Sunday night's Golden Globes were, in the great tradition of the Golden Globes, full of unexpected winners and a certain fondness for Hollywood itself. In this case, that fondness manifested itself in part through a sweep of the musical/comedy film awards for La La Land, which — in case you haven't yet heard — is about dreamers.

Elsewhere, Meryl Streep talked Trump, Donald Glover cleaned up, Tracee Ellis Ross had her moment, and awards shows continued to be the gift that may not keep on giving, but certainly keeps on going.

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We're going to talk about "Hidden Figures" for just a few more minutes. The movie is just out this weekend, but it is already a hit with young women of color who are interested in science, technology and math.

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And now we're going to take a few minutes to mark the passing of an artist you've probably seen many times without even realizing it. Indian actor Om Puri worked in short films, TV series and hundreds of movies including "Gandhi."

On Tuesday, President Obama will give his farewell address to the nation. It's a custom that goes all the way back to George Washington; these speeches, author John Avlon says, "serve as a bookend to a presidency."

For about 150 years, Washington's farewell speech was the most famous in American history, Avlon tells NPR's Michel Martin: "It was more widely reprinted than the Declaration of Independence. And yet today, it's almost entirely forgotten."

Availability is the best ability for Keith "Bang Bang" McCurdy.

"I'm waiting all the time for that call, because I know Justin Bieber may call me at three in the morning and I have to tattoo him at six. That has happened," McCurdy says.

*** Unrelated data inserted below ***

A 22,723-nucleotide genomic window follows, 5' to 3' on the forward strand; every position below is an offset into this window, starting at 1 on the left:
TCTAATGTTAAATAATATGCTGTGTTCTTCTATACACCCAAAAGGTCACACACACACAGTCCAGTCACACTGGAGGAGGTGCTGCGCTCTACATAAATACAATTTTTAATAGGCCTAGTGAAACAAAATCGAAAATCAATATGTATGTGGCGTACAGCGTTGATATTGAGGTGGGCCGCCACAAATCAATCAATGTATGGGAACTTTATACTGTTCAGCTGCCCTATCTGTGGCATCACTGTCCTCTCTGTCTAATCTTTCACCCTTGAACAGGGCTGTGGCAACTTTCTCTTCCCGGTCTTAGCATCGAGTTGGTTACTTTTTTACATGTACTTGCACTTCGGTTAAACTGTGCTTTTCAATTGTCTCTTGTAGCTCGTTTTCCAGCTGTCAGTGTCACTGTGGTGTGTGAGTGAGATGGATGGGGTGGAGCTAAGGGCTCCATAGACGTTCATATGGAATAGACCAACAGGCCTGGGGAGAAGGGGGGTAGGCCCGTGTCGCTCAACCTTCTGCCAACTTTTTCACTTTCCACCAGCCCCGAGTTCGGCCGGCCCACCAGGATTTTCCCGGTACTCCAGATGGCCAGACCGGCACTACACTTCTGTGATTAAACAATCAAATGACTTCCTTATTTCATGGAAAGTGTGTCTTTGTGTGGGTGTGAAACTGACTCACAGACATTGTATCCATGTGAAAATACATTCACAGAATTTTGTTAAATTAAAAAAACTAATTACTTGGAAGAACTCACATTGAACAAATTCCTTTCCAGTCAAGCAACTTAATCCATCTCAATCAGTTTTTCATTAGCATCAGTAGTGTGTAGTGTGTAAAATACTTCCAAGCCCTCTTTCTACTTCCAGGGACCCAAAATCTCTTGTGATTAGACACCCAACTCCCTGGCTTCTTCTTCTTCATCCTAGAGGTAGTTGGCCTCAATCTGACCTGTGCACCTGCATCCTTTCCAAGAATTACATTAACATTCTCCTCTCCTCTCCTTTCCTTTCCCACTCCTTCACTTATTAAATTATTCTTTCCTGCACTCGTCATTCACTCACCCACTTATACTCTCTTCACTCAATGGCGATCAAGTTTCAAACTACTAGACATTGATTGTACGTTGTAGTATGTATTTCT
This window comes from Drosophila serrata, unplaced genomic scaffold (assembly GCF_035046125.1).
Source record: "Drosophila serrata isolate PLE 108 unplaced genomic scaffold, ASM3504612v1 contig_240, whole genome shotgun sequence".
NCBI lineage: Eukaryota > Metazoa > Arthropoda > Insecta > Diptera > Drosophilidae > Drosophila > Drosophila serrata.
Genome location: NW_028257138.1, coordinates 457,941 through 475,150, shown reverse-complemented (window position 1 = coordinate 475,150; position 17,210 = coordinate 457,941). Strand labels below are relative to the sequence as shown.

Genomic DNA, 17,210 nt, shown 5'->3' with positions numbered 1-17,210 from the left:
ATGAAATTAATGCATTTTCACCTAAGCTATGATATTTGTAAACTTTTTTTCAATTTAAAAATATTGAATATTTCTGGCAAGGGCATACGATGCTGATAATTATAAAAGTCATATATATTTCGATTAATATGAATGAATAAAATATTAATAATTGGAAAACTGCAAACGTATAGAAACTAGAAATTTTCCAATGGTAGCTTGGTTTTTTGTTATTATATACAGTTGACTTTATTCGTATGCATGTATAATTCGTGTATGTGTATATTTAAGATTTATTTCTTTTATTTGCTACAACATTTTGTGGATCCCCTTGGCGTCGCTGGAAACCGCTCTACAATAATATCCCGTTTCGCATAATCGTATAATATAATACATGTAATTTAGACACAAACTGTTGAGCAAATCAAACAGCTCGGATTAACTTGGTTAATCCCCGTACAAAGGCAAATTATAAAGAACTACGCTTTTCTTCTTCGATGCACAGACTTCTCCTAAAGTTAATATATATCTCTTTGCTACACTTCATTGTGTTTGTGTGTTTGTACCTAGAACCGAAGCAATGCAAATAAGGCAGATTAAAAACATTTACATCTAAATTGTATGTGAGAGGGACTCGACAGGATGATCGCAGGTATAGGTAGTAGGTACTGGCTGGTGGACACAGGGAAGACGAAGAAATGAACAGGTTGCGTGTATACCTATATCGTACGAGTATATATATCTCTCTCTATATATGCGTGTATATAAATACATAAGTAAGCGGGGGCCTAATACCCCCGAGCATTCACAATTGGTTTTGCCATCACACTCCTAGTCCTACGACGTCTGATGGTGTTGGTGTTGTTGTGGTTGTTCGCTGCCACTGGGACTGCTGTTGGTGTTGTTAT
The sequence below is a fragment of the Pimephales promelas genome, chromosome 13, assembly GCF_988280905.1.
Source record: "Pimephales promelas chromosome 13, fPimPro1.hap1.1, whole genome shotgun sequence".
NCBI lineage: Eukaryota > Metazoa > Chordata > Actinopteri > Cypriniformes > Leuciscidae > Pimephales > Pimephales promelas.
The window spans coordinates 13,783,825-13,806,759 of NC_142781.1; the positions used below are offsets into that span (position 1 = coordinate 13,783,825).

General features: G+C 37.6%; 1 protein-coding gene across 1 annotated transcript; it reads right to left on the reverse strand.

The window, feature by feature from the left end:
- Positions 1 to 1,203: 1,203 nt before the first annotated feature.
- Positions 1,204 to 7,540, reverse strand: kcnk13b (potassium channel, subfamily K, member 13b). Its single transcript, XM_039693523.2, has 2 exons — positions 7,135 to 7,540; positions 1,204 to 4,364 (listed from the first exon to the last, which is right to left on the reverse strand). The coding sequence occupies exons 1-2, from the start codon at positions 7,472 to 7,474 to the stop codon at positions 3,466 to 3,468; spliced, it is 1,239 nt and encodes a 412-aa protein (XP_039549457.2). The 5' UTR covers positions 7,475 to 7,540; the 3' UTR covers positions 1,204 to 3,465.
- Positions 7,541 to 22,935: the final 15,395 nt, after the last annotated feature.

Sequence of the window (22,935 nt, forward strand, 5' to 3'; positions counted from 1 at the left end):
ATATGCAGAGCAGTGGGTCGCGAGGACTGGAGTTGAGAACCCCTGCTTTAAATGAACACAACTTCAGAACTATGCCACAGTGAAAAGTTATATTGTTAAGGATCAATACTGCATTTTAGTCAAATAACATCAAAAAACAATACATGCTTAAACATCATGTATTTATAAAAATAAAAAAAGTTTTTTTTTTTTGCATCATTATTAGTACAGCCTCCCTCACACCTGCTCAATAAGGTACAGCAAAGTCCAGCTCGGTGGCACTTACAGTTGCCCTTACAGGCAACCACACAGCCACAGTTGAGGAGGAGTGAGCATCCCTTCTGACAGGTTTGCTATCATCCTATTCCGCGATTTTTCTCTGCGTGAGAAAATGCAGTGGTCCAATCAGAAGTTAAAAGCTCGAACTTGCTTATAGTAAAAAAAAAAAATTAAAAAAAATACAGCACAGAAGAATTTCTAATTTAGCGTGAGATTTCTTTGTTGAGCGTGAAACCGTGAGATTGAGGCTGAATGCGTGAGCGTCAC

Bang Bang is considered one of the most successful tattoo artists in the industry.

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"There must be something about me and orphans," says author Jerry Spinelli.

Several of Spinelli's novels tell orphan stories, including his Newbery award-winning book Maniac Magee.

"People come from other people," he says. "And if you remove one of the elements in that equation you're left with someone who is, in some sense, abandoned — and that changes the equation."

Manju has the body of a boy, the forearms of a cricketer, and a superstitious, arbitrary tyrant of a father who wants only one thing: To raise the first-best and second-best batsmen in the world.

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Psychic Soldiers Populate 'Throwaways' — With Style

Jan 7, 2017

Style matters, even when it's inside your brain. Caitlin Kittredge's comic Throwaways may deal with invisible and mysterious forces, but there's nothing low-key about artist Steven Sanders' character designs. The telekinetic protagonist, a psychic on the run from a top-secret military project, foregoes urban camouflage to let his freak flag — well, his Black Flag — fly. When he faces down several war wagons full of government agents, his t-shirt emblazoned with that band's logo — to say nothing of his sassy cerulean mohawk — almost steals the show.

Editor's note: Tunde Wey is a Nigerian chef. Lora Smith is a native of eastern Kentucky and co-founder of the Appalachian Food Summit.

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In the kitchen at Oakland Avenue Urban Farm, just north of downtown Detroit, Linda Carter and Shawnetta Hudson are in the final stages of making their newest jam creation: cranberry-apple preserves. Carter is meticulously wiping down tables while Hudson seals the lids on jars. Then comes the logo — a beautiful graphic of a black woman with afro hair made of strawberries. The kitchen is small and basic, but for the past year it has served as the hub of a community-based product called Afro Jam.